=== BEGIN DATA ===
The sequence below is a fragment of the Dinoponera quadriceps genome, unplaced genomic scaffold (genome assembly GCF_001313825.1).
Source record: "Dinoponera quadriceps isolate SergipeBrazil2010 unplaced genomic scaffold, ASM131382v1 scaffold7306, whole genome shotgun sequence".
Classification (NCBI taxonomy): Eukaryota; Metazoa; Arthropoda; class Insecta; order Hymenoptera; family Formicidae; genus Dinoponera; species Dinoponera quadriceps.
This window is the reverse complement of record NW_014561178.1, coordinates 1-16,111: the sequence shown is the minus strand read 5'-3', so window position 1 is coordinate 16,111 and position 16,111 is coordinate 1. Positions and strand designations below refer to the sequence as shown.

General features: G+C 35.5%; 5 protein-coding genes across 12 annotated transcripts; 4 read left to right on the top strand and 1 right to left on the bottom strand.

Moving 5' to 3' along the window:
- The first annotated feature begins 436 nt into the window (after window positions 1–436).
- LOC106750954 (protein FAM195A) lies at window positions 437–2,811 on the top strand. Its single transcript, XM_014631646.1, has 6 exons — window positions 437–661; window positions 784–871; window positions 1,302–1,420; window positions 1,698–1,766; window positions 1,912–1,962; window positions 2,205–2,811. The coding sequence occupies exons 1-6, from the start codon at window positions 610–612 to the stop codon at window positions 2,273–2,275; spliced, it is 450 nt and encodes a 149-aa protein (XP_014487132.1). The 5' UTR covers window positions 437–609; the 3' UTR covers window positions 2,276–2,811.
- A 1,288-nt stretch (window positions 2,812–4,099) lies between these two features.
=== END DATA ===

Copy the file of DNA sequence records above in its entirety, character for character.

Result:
The sequence below is a fragment of the Dinoponera quadriceps genome, unplaced genomic scaffold (genome assembly GCF_001313825.1).
Source record: "Dinoponera quadriceps isolate SergipeBrazil2010 unplaced genomic scaffold, ASM131382v1 scaffold7306, whole genome shotgun sequence".
Classification (NCBI taxonomy): Eukaryota; Metazoa; Arthropoda; class Insecta; order Hymenoptera; family Formicidae; genus Dinoponera; species Dinoponera quadriceps.
This window is the reverse complement of record NW_014561178.1, coordinates 1-16,111: the sequence shown is the minus strand read 5'-3', so window position 1 is coordinate 16,111 and position 16,111 is coordinate 1. Positions and strand designations below refer to the sequence as shown.

General features: G+C 35.5%; 5 protein-coding genes across 12 annotated transcripts; 4 read left to right on the top strand and 1 right to left on the bottom strand.

Moving 5' to 3' along the window:
- The first annotated feature begins 436 nt into the window (after window positions 1–436).
- LOC106750954 (protein FAM195A) lies at window positions 437–2,811 on the top strand. Its single transcript, XM_014631646.1, has 6 exons — window positions 437–661; window positions 784–871; window positions 1,302–1,420; window positions 1,698–1,766; window positions 1,912–1,962; window positions 2,205–2,811. The coding sequence occupies exons 1-6, from the start codon at window positions 610–612 to the stop codon at window positions 2,273–2,275; spliced, it is 450 nt and encodes a 149-aa protein (XP_014487132.1). The 5' UTR covers window positions 437–609; the 3' UTR covers window positions 2,276–2,811.
- A 1,288-nt stretch (window positions 2,812–4,099) lies between these two features.